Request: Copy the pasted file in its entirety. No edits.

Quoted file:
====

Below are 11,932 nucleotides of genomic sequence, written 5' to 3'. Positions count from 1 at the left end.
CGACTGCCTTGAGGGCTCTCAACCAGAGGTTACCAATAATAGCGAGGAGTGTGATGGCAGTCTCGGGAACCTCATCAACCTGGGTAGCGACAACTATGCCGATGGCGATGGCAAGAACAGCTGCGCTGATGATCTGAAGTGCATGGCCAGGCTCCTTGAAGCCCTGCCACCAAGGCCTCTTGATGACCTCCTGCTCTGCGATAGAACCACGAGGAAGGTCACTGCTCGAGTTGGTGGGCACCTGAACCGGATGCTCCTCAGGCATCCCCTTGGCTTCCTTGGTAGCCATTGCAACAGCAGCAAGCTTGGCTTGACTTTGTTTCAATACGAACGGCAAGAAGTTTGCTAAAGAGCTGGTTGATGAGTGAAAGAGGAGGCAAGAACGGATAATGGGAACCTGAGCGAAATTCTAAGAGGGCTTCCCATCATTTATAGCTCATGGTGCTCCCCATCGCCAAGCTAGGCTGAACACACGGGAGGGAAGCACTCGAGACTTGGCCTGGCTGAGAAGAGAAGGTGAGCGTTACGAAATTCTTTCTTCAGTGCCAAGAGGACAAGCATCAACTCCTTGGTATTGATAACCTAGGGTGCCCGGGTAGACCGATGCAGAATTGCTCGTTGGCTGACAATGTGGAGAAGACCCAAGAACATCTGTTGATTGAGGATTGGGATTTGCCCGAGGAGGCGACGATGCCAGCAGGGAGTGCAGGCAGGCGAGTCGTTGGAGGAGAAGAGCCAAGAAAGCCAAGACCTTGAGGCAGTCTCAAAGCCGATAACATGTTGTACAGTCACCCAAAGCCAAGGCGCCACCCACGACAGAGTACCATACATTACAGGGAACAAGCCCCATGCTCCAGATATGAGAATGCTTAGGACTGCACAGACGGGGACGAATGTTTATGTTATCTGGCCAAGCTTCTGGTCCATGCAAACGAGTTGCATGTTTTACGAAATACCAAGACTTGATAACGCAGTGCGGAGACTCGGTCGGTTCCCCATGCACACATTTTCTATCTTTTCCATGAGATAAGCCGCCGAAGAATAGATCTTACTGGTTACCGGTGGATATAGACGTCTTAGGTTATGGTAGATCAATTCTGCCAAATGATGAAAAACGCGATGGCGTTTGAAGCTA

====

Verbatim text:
Below are 11,932 nucleotides of genomic sequence, written 5' to 3'. Positions count from 1 at the left end.
CGACTGCCTTGAGGGCTCTCAACCAGAGGTTACCAATAATAGCGAGGAGTGTGATGGCAGTCTCGGGAACCTCATCAACCTGGGTAGCGACAACTATGCCGATGGCGATGGCAAGAACAGCTGCGCTGATGATCTGAAGTGCATGGCCAGGCTCCTTGAAGCCCTGCCACCAAGGCCTCTTGATGACCTCCTGCTCTGCGATAGAACCACGAGGAAGGTCACTGCTCGAGTTGGTGGGCACCTGAACCGGATGCTCCTCAGGCATCCCCTTGGCTTCCTTGGTAGCCATTGCAACAGCAGCAAGCTTGGCTTGACTTTGTTTCAATACGAACGGCAAGAAGTTTGCTAAAGAGCTGGTTGATGAGTGAAAGAGGAGGCAAGAACGGATAATGGGAACCTGAGCGAAATTCTAAGAGGGCTTCCCATCATTTATAGCTCATGGTGCTCCCCATCGCCAAGCTAGGCTGAACACACGGGAGGGAAGCACTCGAGACTTGGCCTGGCTGAGAAGAGAAGGTGAGCGTTACGAAATTCTTTCTTCAGTGCCAAGAGGACAAGCATCAACTCCTTGGTATTGATAACCTAGGGTGCCCGGGTAGACCGATGCAGAATTGCTCGTTGGCTGACAATGTGGAGAAGACCCAAGAACATCTGTTGATTGAGGATTGGGATTTGCCCGAGGAGGCGACGATGCCAGCAGGGAGTGCAGGCAGGCGAGTCGTTGGAGGAGAAGAGCCAAGAAAGCCAAGACCTTGAGGCAGTCTCAAAGCCGATAACATGTTGTACAGTCACCCAAAGCCAAGGCGCCACCCACGACAGAGTACCATACATTACAGGGAACAAGCCCCATGCTCCAGATATGAGAATGCTTAGGACTGCACAGACGGGGACGAATGTTTATGTTATCTGGCCAAGCTTCTGGTCCATGCAAACGAGTTGCATGTTTTACGAAATACCAAGACTTGATAACGCAGTGCGGAGACTCGGTCGGTTCCCCATGCACACATTTTCTATCTTTTCCATGAGATAAGCCGCCGAAGAATAGATCTTACTGGTTACCGGTGGATATAGACGTCTTAGGTTATGGTAGATCAATTCTGCCAAATGATGAAAAACGCGATGGCGTTTGAAGCTA